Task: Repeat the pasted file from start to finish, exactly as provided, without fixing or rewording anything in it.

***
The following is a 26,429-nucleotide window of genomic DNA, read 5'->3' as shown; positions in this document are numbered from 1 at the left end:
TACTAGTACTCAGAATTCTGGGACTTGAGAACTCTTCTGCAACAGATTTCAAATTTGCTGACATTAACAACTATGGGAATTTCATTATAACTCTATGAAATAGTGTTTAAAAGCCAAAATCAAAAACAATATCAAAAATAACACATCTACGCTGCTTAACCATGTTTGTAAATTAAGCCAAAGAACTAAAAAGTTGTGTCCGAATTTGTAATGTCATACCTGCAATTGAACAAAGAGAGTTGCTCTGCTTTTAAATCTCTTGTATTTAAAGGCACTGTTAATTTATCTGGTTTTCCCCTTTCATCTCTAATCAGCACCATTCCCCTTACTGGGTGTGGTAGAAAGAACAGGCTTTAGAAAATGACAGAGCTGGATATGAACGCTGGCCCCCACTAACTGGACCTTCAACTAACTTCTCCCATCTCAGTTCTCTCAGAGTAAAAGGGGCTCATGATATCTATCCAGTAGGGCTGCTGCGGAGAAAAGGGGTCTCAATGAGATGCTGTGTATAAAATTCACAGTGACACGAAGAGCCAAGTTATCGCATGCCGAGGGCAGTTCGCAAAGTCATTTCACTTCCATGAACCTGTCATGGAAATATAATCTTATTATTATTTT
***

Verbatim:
The following is a 26,429-nucleotide window of genomic DNA, read 5'->3' as shown; positions in this document are numbered from 1 at the left end:
TACTAGTACTCAGAATTCTGGGACTTGAGAACTCTTCTGCAACAGATTTCAAATTTGCTGACATTAACAACTATGGGAATTTCATTATAACTCTATGAAATAGTGTTTAAAAGCCAAAATCAAAAACAATATCAAAAATAACACATCTACGCTGCTTAACCATGTTTGTAAATTAAGCCAAAGAACTAAAAAGTTGTGTCCGAATTTGTAATGTCATACCTGCAATTGAACAAAGAGAGTTGCTCTGCTTTTAAATCTCTTGTATTTAAAGGCACTGTTAATTTATCTGGTTTTCCCCTTTCATCTCTAATCAGCACCATTCCCCTTACTGGGTGTGGTAGAAAGAACAGGCTTTAGAAAATGACAGAGCTGGATATGAACGCTGGCCCCCACTAACTGGACCTTCAACTAACTTCTCCCATCTCAGTTCTCTCAGAGTAAAAGGGGCTCATGATATCTATCCAGTAGGGCTGCTGCGGAGAAAAGGGGTCTCAATGAGATGCTGTGTATAAAATTCACAGTGACACGAAGAGCCAAGTTATCGCATGCCGAGGGCAGTTCGCAAAGTCATTTCACTTCCATGAACCTGTCATGGAAATATAATCTTATTATTATTTT